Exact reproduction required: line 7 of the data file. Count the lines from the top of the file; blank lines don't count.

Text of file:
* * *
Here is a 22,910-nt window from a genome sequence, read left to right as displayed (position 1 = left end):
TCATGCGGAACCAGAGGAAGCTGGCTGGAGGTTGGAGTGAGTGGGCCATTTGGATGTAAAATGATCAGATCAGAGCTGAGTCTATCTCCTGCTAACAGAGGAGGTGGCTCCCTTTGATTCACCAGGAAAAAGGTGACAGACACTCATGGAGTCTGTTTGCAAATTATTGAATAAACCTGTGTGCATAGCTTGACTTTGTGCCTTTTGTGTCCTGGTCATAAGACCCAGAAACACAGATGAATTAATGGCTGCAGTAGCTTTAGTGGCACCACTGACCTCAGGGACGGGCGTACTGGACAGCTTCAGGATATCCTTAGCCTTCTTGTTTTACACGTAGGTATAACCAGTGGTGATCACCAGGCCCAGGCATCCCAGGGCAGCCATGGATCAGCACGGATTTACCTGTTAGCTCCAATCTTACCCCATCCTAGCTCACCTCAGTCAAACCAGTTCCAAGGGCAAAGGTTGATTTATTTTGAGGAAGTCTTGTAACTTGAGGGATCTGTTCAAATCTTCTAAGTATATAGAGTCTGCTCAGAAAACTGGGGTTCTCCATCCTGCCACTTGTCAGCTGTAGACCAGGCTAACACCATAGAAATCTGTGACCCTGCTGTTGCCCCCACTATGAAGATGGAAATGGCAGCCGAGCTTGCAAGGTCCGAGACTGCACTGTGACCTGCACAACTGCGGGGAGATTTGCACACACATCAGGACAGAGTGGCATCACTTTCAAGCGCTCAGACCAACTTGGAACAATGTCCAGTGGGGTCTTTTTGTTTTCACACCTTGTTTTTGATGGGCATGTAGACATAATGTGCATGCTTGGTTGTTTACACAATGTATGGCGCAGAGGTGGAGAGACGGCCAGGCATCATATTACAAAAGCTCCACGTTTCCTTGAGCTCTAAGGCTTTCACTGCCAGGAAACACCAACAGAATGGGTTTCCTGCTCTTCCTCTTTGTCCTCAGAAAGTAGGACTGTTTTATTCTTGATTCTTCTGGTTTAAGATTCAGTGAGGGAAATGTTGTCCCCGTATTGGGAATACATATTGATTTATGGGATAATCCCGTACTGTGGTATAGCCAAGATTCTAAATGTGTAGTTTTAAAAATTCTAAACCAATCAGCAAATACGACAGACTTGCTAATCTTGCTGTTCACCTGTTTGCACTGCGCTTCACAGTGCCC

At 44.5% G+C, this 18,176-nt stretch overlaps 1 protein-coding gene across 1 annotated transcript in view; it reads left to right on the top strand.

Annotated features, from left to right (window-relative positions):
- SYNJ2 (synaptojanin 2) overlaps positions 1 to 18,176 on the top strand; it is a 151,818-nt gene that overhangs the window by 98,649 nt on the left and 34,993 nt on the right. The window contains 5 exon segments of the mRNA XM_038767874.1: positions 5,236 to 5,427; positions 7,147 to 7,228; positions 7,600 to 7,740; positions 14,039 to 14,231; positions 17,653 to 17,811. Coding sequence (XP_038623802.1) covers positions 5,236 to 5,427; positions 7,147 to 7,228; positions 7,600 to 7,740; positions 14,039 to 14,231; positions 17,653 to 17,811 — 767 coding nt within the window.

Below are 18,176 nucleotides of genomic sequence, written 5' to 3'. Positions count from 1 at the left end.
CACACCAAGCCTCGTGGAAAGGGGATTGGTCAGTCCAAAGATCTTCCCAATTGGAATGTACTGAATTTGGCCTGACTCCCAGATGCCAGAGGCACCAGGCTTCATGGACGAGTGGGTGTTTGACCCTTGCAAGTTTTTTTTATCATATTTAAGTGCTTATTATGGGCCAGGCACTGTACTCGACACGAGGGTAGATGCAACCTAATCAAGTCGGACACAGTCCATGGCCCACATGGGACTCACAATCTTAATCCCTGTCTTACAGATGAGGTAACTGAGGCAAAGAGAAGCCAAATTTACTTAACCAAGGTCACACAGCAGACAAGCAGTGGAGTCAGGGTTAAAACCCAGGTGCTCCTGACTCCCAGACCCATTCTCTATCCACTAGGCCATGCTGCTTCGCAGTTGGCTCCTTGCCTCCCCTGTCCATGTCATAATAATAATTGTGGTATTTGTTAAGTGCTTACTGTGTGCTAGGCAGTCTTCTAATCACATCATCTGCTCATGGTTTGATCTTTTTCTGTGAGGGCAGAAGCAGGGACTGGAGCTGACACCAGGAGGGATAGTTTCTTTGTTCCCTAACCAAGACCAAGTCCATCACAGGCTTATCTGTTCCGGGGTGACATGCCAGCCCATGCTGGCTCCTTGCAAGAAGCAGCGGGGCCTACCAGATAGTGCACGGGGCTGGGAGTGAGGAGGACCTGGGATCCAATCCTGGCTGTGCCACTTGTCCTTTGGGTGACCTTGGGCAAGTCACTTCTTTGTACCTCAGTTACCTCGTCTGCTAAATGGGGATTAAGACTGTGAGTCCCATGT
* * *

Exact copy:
CACACCAAGCCTCGTGGAAAGGGGATTGGTCAGTCCAAAGATCTTCCCAATTGGAATGTACTGAATTTGGCCTGACTCCCAGATGCCAGAGGCACCAGGCTTCATGGACGAGTGGGTGTTTGACCCTTGCAAGTTTTTTTTATCATATTTAAGTGCTTATTATGGGCCAGGCACTGTACTCGACACGAGGGTAGATGCAACCTAATCAAGTCGGACACAGTCCATGGCCCACATGGGACTCACAATCTTAATCCCTGTCTTACAGATGAGGTAACTGAGGCAAAGAGAAGCCAAATTTACTTAACCAAGGTCACACAGCAGACAAGCAGTGGAGTCAGGGTTAAAACCCAGGTGCTCCTGACTCCCAGACCCATTCTCTATCCACTAGGCCATGCTGCTTCGCAGTTGGCTCCTTGCCTCCCCTGTCCATGTCATAATAATAATTGTGGTATTTGTTAAGTGCTTACTGTGTGCTAGGCAGTCTTCTAATCACATCATCTGCTCATGGTTTGATCTTTTTCTGTGAGGGCAGAAGCAGGGACTGGAGCTGACACCAGGAGGGATAGTTTCTTTGTTCCCTAACCAAGACCAAGTCCATCACAGGCTTATCTGTTCCGGGGTGACATGCCAGCCCATGCTGGCTCCTTGCAAGAAGCAGCGGGGCCTACCAGATAGTGCACGGGGCTGGGAGTGAGGAGGACCTGGGATCCAATCCTGGCTGTGCCACTTGTCCTTTGGGTGACCTTGGGCAAGTCACTTCTTTGTACCTCAGTTACCTCGTCTGCTAAATGGGGATTAAGACTGTGAGTCCCATGT